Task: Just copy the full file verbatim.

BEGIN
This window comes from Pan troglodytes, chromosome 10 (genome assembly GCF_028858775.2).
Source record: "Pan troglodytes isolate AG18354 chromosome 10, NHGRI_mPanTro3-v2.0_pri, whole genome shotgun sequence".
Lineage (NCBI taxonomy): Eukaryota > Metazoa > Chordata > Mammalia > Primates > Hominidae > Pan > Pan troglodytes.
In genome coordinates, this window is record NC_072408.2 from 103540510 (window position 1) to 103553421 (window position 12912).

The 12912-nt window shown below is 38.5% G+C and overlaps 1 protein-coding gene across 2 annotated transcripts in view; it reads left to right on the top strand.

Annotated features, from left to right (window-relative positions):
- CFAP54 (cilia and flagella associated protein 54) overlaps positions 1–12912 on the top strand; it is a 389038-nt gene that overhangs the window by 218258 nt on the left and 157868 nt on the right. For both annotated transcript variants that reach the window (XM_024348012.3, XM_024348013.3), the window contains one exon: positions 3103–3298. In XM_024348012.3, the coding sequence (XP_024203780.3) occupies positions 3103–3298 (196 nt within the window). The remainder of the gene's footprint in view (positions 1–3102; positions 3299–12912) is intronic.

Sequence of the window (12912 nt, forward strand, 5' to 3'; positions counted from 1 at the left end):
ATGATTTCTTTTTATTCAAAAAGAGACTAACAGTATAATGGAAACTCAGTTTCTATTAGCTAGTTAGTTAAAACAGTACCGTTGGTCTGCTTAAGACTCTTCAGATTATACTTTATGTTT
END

This window comes from Pan troglodytes, chromosome 10 (genome assembly GCF_028858775.2).
Source record: "Pan troglodytes isolate AG18354 chromosome 10, NHGRI_mPanTro3-v2.0_pri, whole genome shotgun sequence".
Lineage (NCBI taxonomy): Eukaryota > Metazoa > Chordata > Mammalia > Primates > Hominidae > Pan > Pan troglodytes.
In genome coordinates, this window is record NC_072408.2 from 103540510 (window position 1) to 103553421 (window position 12912).

The 12912-nt window shown below is 38.5% G+C and overlaps 1 protein-coding gene across 2 annotated transcripts in view; it reads left to right on the top strand.

Annotated features, from left to right (window-relative positions):
- CFAP54 (cilia and flagella associated protein 54) overlaps positions 1–12912 on the top strand; it is a 389038-nt gene that overhangs the window by 218258 nt on the left and 157868 nt on the right. For both annotated transcript variants that reach the window (XM_024348012.3, XM_024348013.3), the window contains one exon: positions 3103–3298. In XM_024348012.3, the coding sequence (XP_024203780.3) occupies positions 3103–3298 (196 nt within the window). The remainder of the gene's footprint in view (positions 1–3102; positions 3299–12912) is intronic.

Sequence of the window (12912 nt, forward strand, 5' to 3'; positions counted from 1 at the left end):
ATGATTTCTTTTTATTCAAAAAGAGACTAACAGTATAATGGAAACTCAGTTTCTATTAGCTAGTTAGTTAAAACAGTACCGTTGGTCTGCTTAAGACTCTTCAGATTATACTTTATGTTT